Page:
- Author: Erin Mahaney
I know I have a good garden tool when my husband keeps stealing . . . er, “borrowing” . . . it from me. The Hori Hori garden knife is one of my favorite multi-purpose tools. I use it to dig holes in clay soil, cut open bags of soil amendments, dig weeds in tight places, create furrows for seeds, measure items, cut twine, divide plants, and hack at miscellaneous small things. It truly is an all-purpose tool! In fact, I rarely bother to carry a trowel, weeder, or other single-purpose garden tools anymore.
First, nomenclature. The Hori Hori knife was originally designed as a bonsai gardening tool. (Hori Hori is translated as “dig-dig.”) Some companies call them soil knives and others use the shorthand “garden knife.” For ease of reference, I'll use “garden knife.”
There are several styles of garden knives available, but they have certain features in common. Most garden knives have a dual-edge with a serrated edge on one side, depth markings, and a twine cutter. Depending on your preferences, different features to consider are wood or composite handles (wood is heavier but feels more solid to some), ergonomic handles, rounded or square handles, depth measurements in inches or millimeters (or both), blade length (typically 6-8”), type of hilt, availability of a sheath, and perhaps even aesthetics. Most important, however, is how the garden knife feels to you. It should be comfortable, capable of frequent use without fatigue, and provide a solid, secure, grip.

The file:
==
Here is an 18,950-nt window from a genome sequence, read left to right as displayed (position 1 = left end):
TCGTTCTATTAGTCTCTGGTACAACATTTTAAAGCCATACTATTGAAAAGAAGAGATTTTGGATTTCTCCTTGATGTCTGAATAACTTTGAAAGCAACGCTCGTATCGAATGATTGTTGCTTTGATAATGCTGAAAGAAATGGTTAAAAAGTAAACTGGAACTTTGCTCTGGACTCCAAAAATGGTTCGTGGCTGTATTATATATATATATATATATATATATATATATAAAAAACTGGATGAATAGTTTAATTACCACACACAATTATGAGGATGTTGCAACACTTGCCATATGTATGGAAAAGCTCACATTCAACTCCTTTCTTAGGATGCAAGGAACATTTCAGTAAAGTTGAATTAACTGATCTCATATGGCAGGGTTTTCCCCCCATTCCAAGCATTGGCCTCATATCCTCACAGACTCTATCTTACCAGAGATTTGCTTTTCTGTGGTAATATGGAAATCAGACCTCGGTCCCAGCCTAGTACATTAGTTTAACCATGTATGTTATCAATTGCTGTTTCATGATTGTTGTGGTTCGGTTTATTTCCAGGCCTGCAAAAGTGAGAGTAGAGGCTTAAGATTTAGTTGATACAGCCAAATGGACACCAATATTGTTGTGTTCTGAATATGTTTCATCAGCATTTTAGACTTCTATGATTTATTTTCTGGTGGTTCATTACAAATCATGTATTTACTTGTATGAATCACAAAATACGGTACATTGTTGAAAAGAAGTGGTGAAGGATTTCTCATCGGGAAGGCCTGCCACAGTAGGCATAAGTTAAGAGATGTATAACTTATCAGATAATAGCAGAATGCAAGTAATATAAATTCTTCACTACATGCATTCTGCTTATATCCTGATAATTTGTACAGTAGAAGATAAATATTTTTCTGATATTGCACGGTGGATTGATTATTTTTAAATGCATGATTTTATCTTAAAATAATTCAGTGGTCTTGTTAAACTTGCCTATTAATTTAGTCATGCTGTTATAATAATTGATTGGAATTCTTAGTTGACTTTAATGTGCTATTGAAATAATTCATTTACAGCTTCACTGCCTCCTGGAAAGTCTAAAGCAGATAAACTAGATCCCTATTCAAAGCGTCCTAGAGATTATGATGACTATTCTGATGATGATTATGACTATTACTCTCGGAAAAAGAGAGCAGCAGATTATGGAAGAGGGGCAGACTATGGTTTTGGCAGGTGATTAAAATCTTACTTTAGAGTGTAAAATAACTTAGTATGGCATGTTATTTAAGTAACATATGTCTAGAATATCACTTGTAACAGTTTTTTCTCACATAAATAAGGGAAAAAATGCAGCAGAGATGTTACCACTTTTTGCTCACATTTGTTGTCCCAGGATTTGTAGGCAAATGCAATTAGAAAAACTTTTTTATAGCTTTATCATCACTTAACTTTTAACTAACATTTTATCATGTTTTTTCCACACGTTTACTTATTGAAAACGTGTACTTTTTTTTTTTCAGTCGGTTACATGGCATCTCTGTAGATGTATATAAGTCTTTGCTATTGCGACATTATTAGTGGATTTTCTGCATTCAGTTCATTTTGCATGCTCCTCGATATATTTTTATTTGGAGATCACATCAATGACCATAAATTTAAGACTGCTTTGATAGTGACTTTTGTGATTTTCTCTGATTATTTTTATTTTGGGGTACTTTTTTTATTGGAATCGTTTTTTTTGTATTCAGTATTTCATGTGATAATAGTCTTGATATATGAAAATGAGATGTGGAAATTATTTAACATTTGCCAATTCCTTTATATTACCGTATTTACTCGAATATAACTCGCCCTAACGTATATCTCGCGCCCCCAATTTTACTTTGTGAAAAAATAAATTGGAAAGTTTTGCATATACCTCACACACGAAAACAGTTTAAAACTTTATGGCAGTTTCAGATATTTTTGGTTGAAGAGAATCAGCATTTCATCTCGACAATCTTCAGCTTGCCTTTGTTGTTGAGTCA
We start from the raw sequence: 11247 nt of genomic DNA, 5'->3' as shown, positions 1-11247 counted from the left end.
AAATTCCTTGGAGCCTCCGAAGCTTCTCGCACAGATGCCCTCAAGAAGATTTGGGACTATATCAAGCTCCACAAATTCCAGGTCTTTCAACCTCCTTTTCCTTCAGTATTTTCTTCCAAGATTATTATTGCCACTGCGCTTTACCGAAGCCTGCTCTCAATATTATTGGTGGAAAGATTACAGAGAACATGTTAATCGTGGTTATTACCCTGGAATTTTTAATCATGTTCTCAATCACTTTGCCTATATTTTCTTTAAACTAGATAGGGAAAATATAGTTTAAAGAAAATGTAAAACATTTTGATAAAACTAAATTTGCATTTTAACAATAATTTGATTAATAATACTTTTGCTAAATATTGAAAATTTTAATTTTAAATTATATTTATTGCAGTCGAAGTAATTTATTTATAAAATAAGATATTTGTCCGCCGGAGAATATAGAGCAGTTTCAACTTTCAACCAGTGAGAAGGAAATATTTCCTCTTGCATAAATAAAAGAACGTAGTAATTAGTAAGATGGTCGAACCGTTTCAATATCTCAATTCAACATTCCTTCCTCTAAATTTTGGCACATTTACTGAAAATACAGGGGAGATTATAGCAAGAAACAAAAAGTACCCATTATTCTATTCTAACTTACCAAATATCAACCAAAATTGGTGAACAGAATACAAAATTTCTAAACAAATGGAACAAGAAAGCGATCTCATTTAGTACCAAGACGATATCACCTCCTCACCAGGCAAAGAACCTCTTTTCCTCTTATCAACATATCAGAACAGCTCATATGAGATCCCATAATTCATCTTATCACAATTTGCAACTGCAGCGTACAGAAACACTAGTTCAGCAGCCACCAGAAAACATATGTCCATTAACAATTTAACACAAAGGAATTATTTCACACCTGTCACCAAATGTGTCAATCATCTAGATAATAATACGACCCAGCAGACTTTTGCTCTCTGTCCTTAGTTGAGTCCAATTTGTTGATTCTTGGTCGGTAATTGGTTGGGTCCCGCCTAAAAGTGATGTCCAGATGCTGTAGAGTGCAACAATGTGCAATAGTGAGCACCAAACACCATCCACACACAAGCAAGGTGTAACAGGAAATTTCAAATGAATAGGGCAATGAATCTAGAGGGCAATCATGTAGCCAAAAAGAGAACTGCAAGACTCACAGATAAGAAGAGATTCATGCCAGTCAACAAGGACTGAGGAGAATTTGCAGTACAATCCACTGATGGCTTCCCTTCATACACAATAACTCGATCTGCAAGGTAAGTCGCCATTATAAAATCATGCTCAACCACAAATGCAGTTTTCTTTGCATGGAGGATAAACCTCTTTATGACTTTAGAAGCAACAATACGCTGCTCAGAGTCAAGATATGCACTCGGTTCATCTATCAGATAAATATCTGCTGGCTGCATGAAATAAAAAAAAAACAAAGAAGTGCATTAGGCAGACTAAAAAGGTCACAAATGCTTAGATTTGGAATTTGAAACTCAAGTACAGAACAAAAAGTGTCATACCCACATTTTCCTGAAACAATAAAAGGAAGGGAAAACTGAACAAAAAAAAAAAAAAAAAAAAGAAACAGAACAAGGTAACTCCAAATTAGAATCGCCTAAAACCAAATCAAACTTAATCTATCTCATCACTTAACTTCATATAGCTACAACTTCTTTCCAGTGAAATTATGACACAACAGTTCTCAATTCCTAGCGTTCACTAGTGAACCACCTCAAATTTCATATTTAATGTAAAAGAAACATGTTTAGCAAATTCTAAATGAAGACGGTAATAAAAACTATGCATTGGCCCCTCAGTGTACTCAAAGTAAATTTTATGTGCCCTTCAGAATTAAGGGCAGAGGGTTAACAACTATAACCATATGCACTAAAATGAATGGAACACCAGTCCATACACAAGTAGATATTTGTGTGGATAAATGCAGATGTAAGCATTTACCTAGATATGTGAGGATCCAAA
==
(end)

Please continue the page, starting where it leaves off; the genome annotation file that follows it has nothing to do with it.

I have two very different garden knives. My first one, a Hori Hori knife, is quite basic compared to modern versions. It has a rounded wood handle and a sheath, but no twine cutter or depth markings. After losing it in the yard for a period of time, I couldn't do without and so I ordered a replacement from A.M. Leonard with a bright orange (harder to lose) composite handle and a 6” stainless steel blade, depth markings, and twine cutter. (Then, of course, I found the Hori Hori knife, but this was fine because now I have an extra one to share with my husband.) I don't prefer one version over the other. The Hori Hori knife has a pleasing weight and solid feel to it. But the soil knife has a different style of serrations that are sharper, and it is lighter and more ergonomic. In researching garden knives for this article, I learned that the tool keeps evolving with even more ergonomic versions and different features. Maybe I need to try one of those someday . . .